Source: JPMorgan 

This is a presidential election year for the United States. There will actually be several large national elections worldwide this year. These events have historically tended to create market volatility, but as we previously mentioned in 2020, these periods of volatility present opportunities for investment. Despite short-term market shifts following elections, assets typically rebound swiftly, irrespective of the outcome.


  • Inflation has come down meaningfully enough for the Fed to start cutting rates this summer. However, achieving the final percent reduction may prove more difficult to achieve, resulting in higher than historical borrowing rate averages.
  • US debt issuance may create bond market volatility despite the Fed lowering rates. This may result in a normalizing yield curve but at higher rates across the board. Being an election year, we may see further fiscal stimulus, which would be inflationary to the economy.
  • The economy is stable and showing good earnings momentum despite weaker balance sheets. We should see a broadening of positive equity market participation beyond the Magnificent 7 if fundamentals remain strong and rates move lower.
  • Credit risk remains generally benign, but we are keeping a close eye on the management of commercial debt maturities and potential ripple effects on negative events.

Asset Allocation Recommendations

Equities: Target-weight

The domestic economy remains resilient, as we see above-trend GDP growth and corporate earnings strength. Consumers overall remain strong, albeit at a moderating level than what we experienced over the past couple years. A path to rate cuts should support valuations and contain volatility. Cash continues to move off the sidelines, which should support equity momentum. While the Magnificent 7 can still perform well in the new year, the current economic and Fed backdrop may favor the other 493 stocks in the index, in addition to smaller cap companies that are more levered to economic growth and lower interest rates. We remain domestically oriented as Europe appears to be lagging the disinflation trend and emerging markets continue to be volatile, led by China weakness. 

Fixed Income: Target-weight

Fixed Income assets generated attractive yields and saw capital appreciation as target interest rate expectations fell. We remain constructive on the diversifying, income-producing nature of the asset class, and would barbell the asset with short-duration income producing credit and longer-duration investment grade bonds.

Liquid Alternatives: Target-weight

Hedge Funds: Hedge funds have shown their ability to be sources of portfolio diversification over the past couple of years. While stocks and bonds still exhibit positive correlation in the current environment, we appreciate the contribution of alternative strategies with low directionality, but actively traded, dynamic portfolios that can take advantage of moments of disconnect between trading relationships of securities and asset classes in periods of transition. These opportunities can help funds generate steady returns with less sensitivity to market direction or the actual path of interest rate cuts in 2024. We continue to expand our multi-strategy allocation and complemented it with differentiated lending and volatility strategies to balance out the more directional small cap exposures.

Real Estate: We have been adding core-plus real estate opportunities, notably in residential assets for its inflation aligned properties and as a complement to stock and bond portfolios. We continue to remain cautious on the fundamental outlook of office buildings. Lower interest rates should ease some pressure on financing situations.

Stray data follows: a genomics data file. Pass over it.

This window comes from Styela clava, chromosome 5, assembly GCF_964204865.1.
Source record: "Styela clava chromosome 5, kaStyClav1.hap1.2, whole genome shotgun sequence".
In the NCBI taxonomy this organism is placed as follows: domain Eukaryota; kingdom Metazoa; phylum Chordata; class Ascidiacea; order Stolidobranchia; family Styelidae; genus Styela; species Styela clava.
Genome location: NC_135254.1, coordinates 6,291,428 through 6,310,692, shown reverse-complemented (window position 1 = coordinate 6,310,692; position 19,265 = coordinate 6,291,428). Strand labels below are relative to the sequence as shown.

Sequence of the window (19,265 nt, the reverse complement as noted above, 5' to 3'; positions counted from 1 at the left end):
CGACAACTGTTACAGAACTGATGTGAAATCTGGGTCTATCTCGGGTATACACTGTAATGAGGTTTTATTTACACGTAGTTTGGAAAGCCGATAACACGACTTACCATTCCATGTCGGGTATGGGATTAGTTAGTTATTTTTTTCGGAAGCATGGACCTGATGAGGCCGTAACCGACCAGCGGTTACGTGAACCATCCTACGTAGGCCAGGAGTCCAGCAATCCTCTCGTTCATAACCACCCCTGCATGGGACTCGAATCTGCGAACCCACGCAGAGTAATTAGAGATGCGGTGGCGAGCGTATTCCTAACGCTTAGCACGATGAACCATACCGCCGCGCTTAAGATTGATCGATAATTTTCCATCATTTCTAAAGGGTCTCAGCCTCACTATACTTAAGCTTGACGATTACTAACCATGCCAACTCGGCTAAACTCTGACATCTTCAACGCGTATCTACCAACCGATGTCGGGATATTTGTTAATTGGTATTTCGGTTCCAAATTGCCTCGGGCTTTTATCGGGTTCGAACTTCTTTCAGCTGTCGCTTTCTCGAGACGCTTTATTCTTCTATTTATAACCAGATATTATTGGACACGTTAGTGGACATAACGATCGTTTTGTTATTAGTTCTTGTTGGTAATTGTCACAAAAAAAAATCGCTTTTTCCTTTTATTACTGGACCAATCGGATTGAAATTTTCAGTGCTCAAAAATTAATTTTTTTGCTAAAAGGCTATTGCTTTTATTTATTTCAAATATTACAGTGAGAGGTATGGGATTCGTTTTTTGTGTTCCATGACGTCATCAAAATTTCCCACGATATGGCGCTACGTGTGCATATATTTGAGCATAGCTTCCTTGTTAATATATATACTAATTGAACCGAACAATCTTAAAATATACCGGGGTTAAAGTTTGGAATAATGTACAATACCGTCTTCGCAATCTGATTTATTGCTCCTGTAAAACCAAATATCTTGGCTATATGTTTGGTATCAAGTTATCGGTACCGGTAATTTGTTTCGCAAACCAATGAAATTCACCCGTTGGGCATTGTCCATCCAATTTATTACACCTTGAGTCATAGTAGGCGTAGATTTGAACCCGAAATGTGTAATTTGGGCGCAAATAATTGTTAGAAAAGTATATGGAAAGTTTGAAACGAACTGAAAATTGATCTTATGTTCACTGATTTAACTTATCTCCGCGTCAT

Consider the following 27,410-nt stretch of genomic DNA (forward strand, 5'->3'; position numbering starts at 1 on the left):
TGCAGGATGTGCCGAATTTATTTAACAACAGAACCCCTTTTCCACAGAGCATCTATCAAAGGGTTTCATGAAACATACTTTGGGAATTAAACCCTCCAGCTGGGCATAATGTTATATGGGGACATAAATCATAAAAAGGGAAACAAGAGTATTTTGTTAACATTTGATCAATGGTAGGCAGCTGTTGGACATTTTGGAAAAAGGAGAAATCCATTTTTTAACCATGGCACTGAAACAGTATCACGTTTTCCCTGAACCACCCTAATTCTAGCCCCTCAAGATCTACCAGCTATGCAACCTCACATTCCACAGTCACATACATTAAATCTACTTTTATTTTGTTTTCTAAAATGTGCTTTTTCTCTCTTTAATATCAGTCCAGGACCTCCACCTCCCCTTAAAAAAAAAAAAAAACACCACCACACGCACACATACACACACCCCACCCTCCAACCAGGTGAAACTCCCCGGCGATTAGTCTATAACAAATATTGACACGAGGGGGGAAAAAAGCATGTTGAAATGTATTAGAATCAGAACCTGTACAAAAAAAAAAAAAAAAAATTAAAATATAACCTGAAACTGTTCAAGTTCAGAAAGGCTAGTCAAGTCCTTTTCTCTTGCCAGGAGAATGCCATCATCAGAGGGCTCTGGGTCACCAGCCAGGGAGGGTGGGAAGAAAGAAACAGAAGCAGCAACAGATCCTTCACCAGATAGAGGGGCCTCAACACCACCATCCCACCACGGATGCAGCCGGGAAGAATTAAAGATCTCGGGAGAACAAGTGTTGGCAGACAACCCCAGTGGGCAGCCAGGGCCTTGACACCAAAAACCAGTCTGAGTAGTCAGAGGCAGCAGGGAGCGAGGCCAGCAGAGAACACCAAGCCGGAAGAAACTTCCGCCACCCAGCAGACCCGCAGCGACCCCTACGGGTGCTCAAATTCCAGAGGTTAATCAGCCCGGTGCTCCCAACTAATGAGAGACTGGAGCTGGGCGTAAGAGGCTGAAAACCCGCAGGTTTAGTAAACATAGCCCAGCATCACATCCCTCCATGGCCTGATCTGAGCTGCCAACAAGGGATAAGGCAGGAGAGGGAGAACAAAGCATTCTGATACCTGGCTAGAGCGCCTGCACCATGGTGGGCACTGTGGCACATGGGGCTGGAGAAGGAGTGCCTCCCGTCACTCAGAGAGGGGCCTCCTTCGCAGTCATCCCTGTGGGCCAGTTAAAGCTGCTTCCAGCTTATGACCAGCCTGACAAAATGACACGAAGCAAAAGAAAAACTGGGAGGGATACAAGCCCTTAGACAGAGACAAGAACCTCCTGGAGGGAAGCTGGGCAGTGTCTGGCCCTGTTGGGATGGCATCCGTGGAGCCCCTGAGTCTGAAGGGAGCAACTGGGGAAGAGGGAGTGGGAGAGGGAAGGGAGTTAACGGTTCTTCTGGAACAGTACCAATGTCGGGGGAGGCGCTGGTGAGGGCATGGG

Illiquid Alternatives: Target-weight

2023 performance for illiquid assets was muted. While underlying portfolio company earnings have improved, transaction activity has remained light. Lower rates and a narrowing of bid-ask spreads should reaccelerate over the next couple years and committed capital for opportunistic deployment should make newer vintages highly accretive. Venture valuations have remained muted, thus making secondary opportunities in this segment of the market notably attractive for discerning investors.

About Wayne Yi, CFA

Partner / Chief Investment Officer

Wayne Yi is the Chief Investment Officer and a member of the Simon Quick Investment Committee and Executive Committee. In addition, Mr. Yi is also a member of the firm’s DEI Committee which aims to foster an environment of inclusion and promote diversity in the workplace. In his role as CIO, he drives the firm’s market outlook, allocation strategy, and investment implementation processes for client portfolios. He works with the Investments team to prioritize opportunities and oversees market research and manager diligence across traditional equity and fixed income strategies as well as alternatives, including hedge funds and private equity allocations.

Prior to joining the firm, Wayne was a Co-Portfolio Manager and member of the Investment Committee for SAIL Advisors, a hedge fund investment firm headquartered in Hong Kong. He also served as the Senior Analyst for their Credit and Event-Driven strategies. Prior to SAIL, Wayne was the Sector Head for Credit and Event-Driven strategies at Robeco-Sage, a hedge fund investment firm based in New York. Wayne started his career in investing at Delaware Investments as a Research Analyst for high yield and investment grade bonds across various industries. He then joined Goldman Sachs’ Investment Research department where he was the Senior Analyst covering high yield bonds in the Technology sector.

Mr. Yi is a CFA charterholder and a graduate of the University of Pennsylvania where he received a B.A. in both Economics and International Relations.